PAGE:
I just came back from camping in the beautiful Lake District and the wonderful surprise is that for once it didn’t rain for seven days solid (just for two 😀 ) so I could take some amazing photos which I hope you’ll like.
We were near Penrith, some 25 miles south of Gretna Green, but with my family trekking up hill and down dale we didn’t manage to get to that ever so famous village. The road is a far cry from the old turnpikes, thank goodness, but those hills and dales must have seen many young hopefuls dashing at the amazing speed of 10 mph (or very likely less) on their way to the border and a marriage over the anvil.
Elopements featured in my previous post too. If you haven’t had a look yet, click to find out more about the romantic past of Derbyshire and the not-so-well-known ‘Gretna of the Peak’, the little chapel in the village of Peak Forest, where apparently young people could dispense with the waiting and the reading of banns and could marry in haste. (Whether or not they repented at leisure afterwards is not mentioned in the registry 🙂 ).
But as I was searching for romantic stories of elopements, I came across a fascinating one. You can find the full story here, but in a nutshell, it’s a tale of treachery and deceit involving Miss Ellen Turner, the daughter of the wealthy Sheriff of Cheshire and one Mr Edward Gibbon Wakefield, who was, shall we say, a Wickham extraordinaire.
He contrived to send Miss Turner a letter, whereby she was persuaded to leave the ladies’ seminary where she was boarding, on account that her mother was very ill. He met her at a coaching inn along the way to tell her that while her mother was in fact in perfect health, it was her father who was in dire straights and needed her assistance. He claimed that her father’s bank had failed, that he was ruined, and the only solution was for his remaining property to be passed to her. Then, if she agreed to marry her father’s ‘friend’ Mr Wakefield, once the wife’s property became the husband’s, he would restore it all to her father.
Like Mr Wickham, he was plausible and persuasive, claimed that the scheme had been concocted by the family solicitor and moreover he was extremely charming. Long story short, the fifteen-year-old girl believed him. Off they went to Gretna Green and she married him, only to discover it was all a hoax and her father was far from ruined, but her life stood to be once she found herself married to an unscrupulous rogue.
Luckily for Miss Turner, she had a lucky escape. Her uncles caught up with the newlyweds in Calais, the deceit was unravelled and she returned to England with them. Wakefield stood trial for felonious abduction and the marriage was dissolved through Act of Parliament.
But this story caught my eye not only because it’s the stuff of Regency Romances. While I was reading the article I kept thinking ‘Miss Turner, I’m pretty sure I heard of you…’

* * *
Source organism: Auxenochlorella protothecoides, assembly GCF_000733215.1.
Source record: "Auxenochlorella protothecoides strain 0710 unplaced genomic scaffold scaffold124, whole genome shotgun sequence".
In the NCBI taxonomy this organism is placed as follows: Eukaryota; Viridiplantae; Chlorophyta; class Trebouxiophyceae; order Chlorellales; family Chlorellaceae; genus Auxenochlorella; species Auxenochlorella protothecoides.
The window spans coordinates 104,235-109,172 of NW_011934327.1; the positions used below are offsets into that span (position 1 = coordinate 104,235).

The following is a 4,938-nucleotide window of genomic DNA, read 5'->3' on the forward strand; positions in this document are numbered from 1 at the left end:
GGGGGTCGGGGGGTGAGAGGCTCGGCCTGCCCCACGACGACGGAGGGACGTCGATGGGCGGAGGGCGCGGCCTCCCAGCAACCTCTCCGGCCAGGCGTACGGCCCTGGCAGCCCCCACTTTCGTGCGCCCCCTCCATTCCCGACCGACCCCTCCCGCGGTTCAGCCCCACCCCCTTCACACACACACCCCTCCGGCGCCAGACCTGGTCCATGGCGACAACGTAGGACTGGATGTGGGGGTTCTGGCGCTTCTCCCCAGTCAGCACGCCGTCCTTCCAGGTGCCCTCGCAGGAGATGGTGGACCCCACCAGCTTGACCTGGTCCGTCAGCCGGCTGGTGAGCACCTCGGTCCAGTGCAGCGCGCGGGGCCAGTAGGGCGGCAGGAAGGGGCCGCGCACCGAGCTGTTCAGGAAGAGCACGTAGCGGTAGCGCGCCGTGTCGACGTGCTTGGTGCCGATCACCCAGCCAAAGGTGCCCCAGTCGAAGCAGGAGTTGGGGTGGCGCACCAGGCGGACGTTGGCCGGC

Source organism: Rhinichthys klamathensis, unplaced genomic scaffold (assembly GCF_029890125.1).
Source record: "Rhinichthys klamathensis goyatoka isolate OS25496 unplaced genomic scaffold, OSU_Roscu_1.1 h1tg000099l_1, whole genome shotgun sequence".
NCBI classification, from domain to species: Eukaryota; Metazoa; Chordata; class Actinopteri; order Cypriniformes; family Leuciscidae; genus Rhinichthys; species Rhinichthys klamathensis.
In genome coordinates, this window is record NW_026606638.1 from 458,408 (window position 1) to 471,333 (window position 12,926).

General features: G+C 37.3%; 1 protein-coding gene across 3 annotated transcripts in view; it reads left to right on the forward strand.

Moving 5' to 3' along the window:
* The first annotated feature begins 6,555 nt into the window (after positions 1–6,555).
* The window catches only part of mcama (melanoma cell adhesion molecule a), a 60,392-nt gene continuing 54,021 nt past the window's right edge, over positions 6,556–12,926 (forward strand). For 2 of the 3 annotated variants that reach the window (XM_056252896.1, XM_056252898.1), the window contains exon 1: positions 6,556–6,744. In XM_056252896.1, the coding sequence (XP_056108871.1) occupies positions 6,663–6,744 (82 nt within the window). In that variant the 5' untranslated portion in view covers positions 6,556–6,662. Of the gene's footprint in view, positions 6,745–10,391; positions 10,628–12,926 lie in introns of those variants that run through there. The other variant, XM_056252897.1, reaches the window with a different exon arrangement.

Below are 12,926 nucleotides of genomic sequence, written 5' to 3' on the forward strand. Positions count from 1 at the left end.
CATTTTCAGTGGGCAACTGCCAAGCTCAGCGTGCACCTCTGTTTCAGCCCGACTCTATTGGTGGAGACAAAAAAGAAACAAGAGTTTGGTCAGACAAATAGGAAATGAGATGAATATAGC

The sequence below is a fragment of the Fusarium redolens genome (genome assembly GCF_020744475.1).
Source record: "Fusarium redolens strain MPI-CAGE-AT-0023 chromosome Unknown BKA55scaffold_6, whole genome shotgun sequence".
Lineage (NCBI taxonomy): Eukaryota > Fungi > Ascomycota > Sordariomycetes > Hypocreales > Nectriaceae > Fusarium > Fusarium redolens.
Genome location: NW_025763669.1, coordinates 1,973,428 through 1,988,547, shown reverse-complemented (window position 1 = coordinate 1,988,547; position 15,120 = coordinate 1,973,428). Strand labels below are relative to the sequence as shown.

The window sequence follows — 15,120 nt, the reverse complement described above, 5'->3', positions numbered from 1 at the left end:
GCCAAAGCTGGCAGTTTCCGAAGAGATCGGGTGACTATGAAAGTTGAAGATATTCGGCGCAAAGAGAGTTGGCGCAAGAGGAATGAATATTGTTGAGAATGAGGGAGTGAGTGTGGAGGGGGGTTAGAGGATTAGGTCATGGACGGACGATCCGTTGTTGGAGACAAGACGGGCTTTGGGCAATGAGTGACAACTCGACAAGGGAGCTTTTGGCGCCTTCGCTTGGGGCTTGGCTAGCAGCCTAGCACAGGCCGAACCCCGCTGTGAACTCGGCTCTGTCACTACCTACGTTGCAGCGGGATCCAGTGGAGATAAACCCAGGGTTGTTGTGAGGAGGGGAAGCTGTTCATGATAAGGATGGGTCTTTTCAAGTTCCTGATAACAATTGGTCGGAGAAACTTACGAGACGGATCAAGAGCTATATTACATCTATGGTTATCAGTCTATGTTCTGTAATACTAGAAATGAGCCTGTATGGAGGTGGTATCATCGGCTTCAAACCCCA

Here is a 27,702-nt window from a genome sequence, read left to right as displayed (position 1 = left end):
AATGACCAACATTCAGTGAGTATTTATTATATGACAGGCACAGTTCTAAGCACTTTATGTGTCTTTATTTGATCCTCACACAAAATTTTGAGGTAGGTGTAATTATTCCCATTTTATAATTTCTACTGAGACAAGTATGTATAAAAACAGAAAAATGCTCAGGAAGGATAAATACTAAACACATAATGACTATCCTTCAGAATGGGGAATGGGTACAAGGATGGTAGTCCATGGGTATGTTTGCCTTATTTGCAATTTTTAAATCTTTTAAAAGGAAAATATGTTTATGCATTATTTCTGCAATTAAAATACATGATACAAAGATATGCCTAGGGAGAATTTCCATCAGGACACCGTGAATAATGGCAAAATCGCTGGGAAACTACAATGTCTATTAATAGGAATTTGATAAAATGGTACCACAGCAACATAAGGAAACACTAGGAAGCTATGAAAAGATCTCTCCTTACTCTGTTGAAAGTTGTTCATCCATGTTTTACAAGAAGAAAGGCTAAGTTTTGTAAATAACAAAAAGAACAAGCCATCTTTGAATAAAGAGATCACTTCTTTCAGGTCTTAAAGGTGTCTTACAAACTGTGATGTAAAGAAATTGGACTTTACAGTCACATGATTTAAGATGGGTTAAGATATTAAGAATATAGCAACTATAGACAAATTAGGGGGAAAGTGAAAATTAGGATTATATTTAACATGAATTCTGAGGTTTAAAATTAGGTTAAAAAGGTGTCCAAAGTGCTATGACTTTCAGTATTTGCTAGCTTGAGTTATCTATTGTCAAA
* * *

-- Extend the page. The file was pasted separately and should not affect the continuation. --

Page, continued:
Turns out I did, and there is a connection between Miss Turner and one of my favourite places in the word: Lyme Park in Cheshire. Now I must admit, hand on heart, that whenever I visit it in my mind I’m not touring the ancestral home of the Leghs, I’m going to Pemberley.
But be that as it may, Lyme Park is the ancestral home of the Leghs and one of them was the flamboyant Thomas Peter Legh, who spent several years of his youth exploring distant and exotic lands (there is a large portrait in the house, which for all the difference of costume, still shows sufficient similarities to remind us of Lord Byron).
His early beginnings are unusual, to say the least. His father was the lively Colonel Thomas Peter Legh who, while a ‘kind landlord with a benevolent heart’ seems to have led a very lively private life, resulting in a number of illegitimate children. Of those, only one was to be extremely favoured by fate. Born John Clarke, the Colonel’s illegitimate son with a maid at a nearby vicarage, he was claimed by his father, re-baptised Thomas Peter Legh and made the heir of the Colonel’s vast fortune, in the absence of other heirs (the Colonel never married).
So, where is Thomas Peter Legh coming into this tale I began with? At Lyme Park the story of his life is told in several display boards, and one of them informs us that in 1828 he married Miss Ellen Turner, daughter of a wealthy industrialist and victim of the notorious abduction perpetrated by Mr Wakefield. As a local magistrate, he must have become closely involved in the case following her abduction and, at his 36 years of age, is it so difficult to imagine his heart softening at the young girl’s plight and the embarrassment that must have come with a public trial? He had a vast personal fortune inherited from his father, he was not a gambling man and his estate was not encumbered, so I’m tempted to believe he didn’t need to marry the daughter of a rich mill owner for her dowry.
Wouldn’t it be nice to put on some rose-tinted glasses and dream that he married her for love?